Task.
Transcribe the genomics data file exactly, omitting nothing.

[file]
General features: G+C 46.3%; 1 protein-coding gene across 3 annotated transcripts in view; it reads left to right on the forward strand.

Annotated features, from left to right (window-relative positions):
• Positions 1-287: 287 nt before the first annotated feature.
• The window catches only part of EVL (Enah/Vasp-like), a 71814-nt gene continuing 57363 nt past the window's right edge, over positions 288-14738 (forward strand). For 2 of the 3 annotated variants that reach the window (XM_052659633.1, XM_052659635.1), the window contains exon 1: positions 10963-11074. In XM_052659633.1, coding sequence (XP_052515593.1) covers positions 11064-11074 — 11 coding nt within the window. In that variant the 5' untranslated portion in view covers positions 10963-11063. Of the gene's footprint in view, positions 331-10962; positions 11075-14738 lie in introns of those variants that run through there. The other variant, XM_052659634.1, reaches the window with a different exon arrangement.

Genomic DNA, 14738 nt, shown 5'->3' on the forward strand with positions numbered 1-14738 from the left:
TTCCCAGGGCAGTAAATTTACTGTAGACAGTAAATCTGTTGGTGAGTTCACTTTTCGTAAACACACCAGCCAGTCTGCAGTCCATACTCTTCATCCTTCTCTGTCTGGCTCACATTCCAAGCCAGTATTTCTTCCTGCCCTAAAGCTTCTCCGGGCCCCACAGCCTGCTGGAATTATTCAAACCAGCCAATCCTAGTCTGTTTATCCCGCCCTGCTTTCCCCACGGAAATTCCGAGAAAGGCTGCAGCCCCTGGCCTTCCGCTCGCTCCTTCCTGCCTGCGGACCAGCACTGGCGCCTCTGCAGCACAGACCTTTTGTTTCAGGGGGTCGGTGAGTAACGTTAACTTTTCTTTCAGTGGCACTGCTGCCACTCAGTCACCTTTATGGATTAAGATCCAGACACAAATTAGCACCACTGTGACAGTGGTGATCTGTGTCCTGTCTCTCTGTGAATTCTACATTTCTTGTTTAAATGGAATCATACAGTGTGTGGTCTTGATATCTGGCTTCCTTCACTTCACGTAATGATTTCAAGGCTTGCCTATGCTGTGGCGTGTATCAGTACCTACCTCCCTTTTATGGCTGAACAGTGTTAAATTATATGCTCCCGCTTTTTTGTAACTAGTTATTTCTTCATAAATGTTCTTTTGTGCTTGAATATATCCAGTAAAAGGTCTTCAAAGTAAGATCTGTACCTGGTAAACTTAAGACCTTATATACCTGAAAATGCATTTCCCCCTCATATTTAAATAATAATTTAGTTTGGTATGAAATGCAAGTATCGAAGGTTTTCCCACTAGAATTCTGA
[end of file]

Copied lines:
General features: G+C 46.3%; 1 protein-coding gene across 3 annotated transcripts in view; it reads left to right on the forward strand.

Annotated features, from left to right (window-relative positions):
• Positions 1-287: 287 nt before the first annotated feature.
• The window catches only part of EVL (Enah/Vasp-like), a 71814-nt gene continuing 57363 nt past the window's right edge, over positions 288-14738 (forward strand). For 2 of the 3 annotated variants that reach the window (XM_052659633.1, XM_052659635.1), the window contains exon 1: positions 10963-11074. In XM_052659633.1, coding sequence (XP_052515593.1) covers positions 11064-11074 — 11 coding nt within the window. In that variant the 5' untranslated portion in view covers positions 10963-11063. Of the gene's footprint in view, positions 331-10962; positions 11075-14738 lie in introns of those variants that run through there. The other variant, XM_052659634.1, reaches the window with a different exon arrangement.

Genomic DNA, 14738 nt, shown 5'->3' on the forward strand with positions numbered 1-14738 from the left:
TTCCCAGGGCAGTAAATTTACTGTAGACAGTAAATCTGTTGGTGAGTTCACTTTTCGTAAACACACCAGCCAGTCTGCAGTCCATACTCTTCATCCTTCTCTGTCTGGCTCACATTCCAAGCCAGTATTTCTTCCTGCCCTAAAGCTTCTCCGGGCCCCACAGCCTGCTGGAATTATTCAAACCAGCCAATCCTAGTCTGTTTATCCCGCCCTGCTTTCCCCACGGAAATTCCGAGAAAGGCTGCAGCCCCTGGCCTTCCGCTCGCTCCTTCCTGCCTGCGGACCAGCACTGGCGCCTCTGCAGCACAGACCTTTTGTTTCAGGGGGTCGGTGAGTAACGTTAACTTTTCTTTCAGTGGCACTGCTGCCACTCAGTCACCTTTATGGATTAAGATCCAGACACAAATTAGCACCACTGTGACAGTGGTGATCTGTGTCCTGTCTCTCTGTGAATTCTACATTTCTTGTTTAAATGGAATCATACAGTGTGTGGTCTTGATATCTGGCTTCCTTCACTTCACGTAATGATTTCAAGGCTTGCCTATGCTGTGGCGTGTATCAGTACCTACCTCCCTTTTATGGCTGAACAGTGTTAAATTATATGCTCCCGCTTTTTTGTAACTAGTTATTTCTTCATAAATGTTCTTTTGTGCTTGAATATATCCAGTAAAAGGTCTTCAAAGTAAGATCTGTACCTGGTAAACTTAAGACCTTATATACCTGAAAATGCATTTCCCCCTCATATTTAAATAATAATTTAGTTTGGTATGAAATGCAAGTATCGAAGGTTTTCCCACTAGAATTCTGA